The indirect realist chimes in here, claiming that the best explanation for these variations is that colors aren’t properties of things themselves, but of sense-data. But this need not be the answer. I suggest that direct realism has an at least equally good answer: namely that different color experiences are the result of different qualia of the perceptual experiences, not of different sense-data. A quale (pl. qualia) is, roughly speaking, “the way an experience feels like”. A person might take a shirt to be red (and have a red* quale), while another believes it to be orange (because she has an orange* quale). From this does not follow that the shirt has no (true) color; the differences in qualia might be due to differences in the retina or the neuronal transmission. In animals, we know quite well that different architectures of their visual system accounts for their different quales.
3. The problem of colorlessness of submicroscopic particles
There is widespread agreement that atoms and subatomic particles are colorless. From this, another objection to the direct realist view arises (cf. Huemer 2001, p. 145):
- If an object is composed entirely of parts that are colorless, then that object is colorless.
- All middle-sized physical objects are composed entirely of subatomic particles (protons, electrons, neutr ons, and so on).
- Subatomic particles are colorless.
- Therefore, all middle-sized physical objects are colorless.
Using (4) as a premise it is further argued that:
- Colorless objects are invisible.
- We perceive physical objects.
- Therefore, the objects we directly see must be some kind of sense-data caused by the physical objects.
Premises 2 and 3 are uncontroversial. Premise 5 can be debated (cf. Huemer 2001, p. 139-140), but I won’t do this here. Instead, I aim my guns at premise 1, on which all else hinges. Premise 1 completely ignores the possibility of emergent qualities. An emergent quality is one that a thing has but all its constituent parts lack. This seems precisely to be the way with colored objects. Now of course premise 1 is widely applicable in cases of middle-sized to microscopic objects. If I create a glass plate by melting myriads of tiny, transparent glass shivers, the plate will be transparent as well (barring chemical modifications during the melting process). Conversely, when I tear a sheet of red paper into pieces, the pieces are all red. But from those experiences it does not follow that the principle applies equally to sub-microscopic or even subatomic particles. We have no direct acquaintance with them, so it is hard to assess the putative changes they undergo when composed to a greater whole.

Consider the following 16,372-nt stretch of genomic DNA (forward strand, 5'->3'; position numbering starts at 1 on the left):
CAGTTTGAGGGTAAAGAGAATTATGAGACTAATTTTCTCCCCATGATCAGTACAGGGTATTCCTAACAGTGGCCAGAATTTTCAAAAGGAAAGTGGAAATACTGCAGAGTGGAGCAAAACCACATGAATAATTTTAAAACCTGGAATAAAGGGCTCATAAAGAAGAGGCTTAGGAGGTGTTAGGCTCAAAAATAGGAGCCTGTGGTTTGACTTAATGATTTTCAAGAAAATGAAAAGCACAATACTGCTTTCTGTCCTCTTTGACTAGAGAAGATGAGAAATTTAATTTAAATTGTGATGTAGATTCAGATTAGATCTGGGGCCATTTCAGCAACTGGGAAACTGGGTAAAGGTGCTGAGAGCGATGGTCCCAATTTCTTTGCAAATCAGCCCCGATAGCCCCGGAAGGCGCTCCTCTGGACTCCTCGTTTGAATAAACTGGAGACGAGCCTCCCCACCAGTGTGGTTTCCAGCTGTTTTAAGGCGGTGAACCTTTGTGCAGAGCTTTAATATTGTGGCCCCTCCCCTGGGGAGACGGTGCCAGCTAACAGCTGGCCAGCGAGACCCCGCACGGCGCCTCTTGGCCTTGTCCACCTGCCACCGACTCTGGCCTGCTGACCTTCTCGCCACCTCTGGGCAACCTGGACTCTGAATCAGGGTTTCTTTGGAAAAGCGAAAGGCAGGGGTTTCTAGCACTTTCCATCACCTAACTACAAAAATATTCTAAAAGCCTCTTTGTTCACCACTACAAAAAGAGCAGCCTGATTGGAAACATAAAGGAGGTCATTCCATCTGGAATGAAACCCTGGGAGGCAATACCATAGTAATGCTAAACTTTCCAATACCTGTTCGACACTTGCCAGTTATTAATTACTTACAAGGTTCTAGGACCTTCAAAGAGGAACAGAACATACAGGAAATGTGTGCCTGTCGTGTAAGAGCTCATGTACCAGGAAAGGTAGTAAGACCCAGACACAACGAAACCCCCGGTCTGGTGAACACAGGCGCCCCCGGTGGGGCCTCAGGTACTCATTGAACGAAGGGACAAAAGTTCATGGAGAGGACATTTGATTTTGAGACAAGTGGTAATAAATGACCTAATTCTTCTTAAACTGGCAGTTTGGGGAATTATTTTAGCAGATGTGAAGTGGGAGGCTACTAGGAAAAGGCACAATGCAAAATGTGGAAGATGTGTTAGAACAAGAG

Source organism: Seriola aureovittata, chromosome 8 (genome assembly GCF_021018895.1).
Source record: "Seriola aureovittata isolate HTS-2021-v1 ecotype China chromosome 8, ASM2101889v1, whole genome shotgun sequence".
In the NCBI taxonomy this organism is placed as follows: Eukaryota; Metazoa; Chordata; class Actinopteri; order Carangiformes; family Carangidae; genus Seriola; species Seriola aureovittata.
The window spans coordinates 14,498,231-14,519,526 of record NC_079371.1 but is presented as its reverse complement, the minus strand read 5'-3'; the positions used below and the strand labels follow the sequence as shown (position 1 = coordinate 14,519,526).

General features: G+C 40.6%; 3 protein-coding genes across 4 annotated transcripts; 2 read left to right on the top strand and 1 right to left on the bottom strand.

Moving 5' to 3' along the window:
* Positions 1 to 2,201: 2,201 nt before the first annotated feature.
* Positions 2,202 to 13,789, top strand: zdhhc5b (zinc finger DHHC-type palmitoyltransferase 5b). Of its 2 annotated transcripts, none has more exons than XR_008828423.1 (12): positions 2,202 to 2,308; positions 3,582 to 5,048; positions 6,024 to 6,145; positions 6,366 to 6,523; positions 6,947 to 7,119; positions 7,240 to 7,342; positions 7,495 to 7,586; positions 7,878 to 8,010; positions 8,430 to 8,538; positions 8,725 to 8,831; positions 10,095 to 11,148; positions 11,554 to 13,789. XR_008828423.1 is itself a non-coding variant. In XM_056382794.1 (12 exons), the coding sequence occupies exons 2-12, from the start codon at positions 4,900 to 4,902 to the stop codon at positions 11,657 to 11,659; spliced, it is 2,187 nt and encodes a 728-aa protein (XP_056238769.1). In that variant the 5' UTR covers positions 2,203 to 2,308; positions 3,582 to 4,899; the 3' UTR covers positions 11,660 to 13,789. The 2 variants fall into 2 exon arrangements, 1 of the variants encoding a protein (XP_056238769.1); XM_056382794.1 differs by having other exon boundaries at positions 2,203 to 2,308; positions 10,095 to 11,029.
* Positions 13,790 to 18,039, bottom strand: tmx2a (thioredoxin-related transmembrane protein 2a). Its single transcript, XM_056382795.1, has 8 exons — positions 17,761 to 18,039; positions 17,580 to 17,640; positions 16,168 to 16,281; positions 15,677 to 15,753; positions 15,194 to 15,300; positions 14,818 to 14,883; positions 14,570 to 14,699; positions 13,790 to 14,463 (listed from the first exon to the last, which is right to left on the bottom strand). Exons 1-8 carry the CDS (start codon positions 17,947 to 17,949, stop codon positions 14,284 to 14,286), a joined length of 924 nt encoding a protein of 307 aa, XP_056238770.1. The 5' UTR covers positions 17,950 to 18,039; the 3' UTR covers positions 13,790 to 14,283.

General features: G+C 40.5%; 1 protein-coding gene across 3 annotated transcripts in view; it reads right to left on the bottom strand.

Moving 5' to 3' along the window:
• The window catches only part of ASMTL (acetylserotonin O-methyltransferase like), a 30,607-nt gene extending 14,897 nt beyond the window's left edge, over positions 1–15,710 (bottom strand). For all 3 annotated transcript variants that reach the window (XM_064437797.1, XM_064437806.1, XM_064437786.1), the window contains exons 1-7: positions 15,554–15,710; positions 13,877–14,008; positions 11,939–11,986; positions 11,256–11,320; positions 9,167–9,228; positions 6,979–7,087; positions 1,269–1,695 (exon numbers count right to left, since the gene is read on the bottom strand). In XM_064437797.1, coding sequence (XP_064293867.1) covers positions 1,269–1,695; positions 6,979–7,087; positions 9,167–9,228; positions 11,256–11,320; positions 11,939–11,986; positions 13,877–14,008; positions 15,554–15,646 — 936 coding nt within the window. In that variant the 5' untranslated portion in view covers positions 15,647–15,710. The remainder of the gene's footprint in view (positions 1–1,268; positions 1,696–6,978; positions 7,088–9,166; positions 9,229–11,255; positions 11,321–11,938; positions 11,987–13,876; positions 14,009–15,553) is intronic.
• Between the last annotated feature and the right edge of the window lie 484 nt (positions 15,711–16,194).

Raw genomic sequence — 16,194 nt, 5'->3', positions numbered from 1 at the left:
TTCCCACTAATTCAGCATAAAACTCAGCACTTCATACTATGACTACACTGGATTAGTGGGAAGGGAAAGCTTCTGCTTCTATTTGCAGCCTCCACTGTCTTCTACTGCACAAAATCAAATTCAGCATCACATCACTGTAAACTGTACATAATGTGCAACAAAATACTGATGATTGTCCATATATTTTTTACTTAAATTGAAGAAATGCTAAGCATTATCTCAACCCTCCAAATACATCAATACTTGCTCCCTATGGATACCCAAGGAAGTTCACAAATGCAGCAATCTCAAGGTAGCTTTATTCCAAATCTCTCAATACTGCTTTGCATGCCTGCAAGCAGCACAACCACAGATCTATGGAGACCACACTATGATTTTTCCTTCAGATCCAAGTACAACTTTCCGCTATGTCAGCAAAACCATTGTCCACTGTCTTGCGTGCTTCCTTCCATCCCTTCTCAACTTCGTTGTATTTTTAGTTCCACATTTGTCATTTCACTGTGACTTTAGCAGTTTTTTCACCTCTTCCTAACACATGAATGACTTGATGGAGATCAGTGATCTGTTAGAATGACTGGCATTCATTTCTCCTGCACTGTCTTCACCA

I suggest to construe color as an emergent quality. This fits well with the following color theory, which I find very plausible:
Colors are dispositions that physical objects have to reflect light in certain ways.
Those dispositions, of course, depend on the kinds of atoms, their chemical bonding and arrangement etc. These thoughts can and ought to be elaborated more, but for now they should suffice to show that a direct realist account of color perception can be held reasonably.
 Of course I might be hallucinating the mountain, but that possibility does nothing to refute the realist assumption that there are mountains. In fact, the very notion of “hallucination” presupposes the existence of a mind-independent world. How else could I make a conceptual distinction between hallucinated and existing objects? By the way, this question is one of the severe problems Idealism and Phenomenalism suffer from. As they deny the existence of physical objects altogether, the term “hallucination” becomes conceptually void for those theories.
 Which I borrow mainly from (Huemer 2001, p. 60-65)
 Of course, in such cases of apparent hallucination we cannot speak of „seeing“ or „perception“.
 This is presumably even the case when we have no concept of the perceived object. Accordingly, Robert Audi differentiates between two belief-forming perceptual modes, objectual perception and propositional perception (Audi 2002, p. 17-19). He defines objectual perception as perception to be and propositional perception as perception that. For example, when a little child encounters a dryer for the first time, she will not believe that she sees a dryer, but probably she will believe this thing to be something that makes noise.
 Of course, it might be the case that by chance I hallucinate exactly what is before my eyes anyway. What differs from perception here is the lack of an appropriate causal connection.
 By saying that, I do not wish to deny that we can become aware of our perceptual experiences if we wish to. But that is not what happens normally in perception.
 see (Huemer 2001, Ch. VII-VIII)
Audi, Robert. 2002. Epistemology: A Contemporary Introduction. 2 edition. New York: Routledge.
Crane, Tim. 2005. “What Is the Problem of Perception?” Synthesis Philosophica, no. 20:237–64.
Dancy, Jonathan. 1991. Introduction to Contemporary Epistemology. 1 edition. Oxford, UK ; New York, NY, USA: Wiley-Blackwell.
Huemer, Michael. 2001. Skepticism and the Veil of Perception. Lanham, Md: Rowman & Littlefield Publishers.
Hume, David. 1975. “An Enquiry Concerning Human Understanding.” In Enquiries Concern- Ing Human Understanding and Concerning the Principles o FMorals, edited by L.A. Selby-Bigge. Oxford: Clarendon.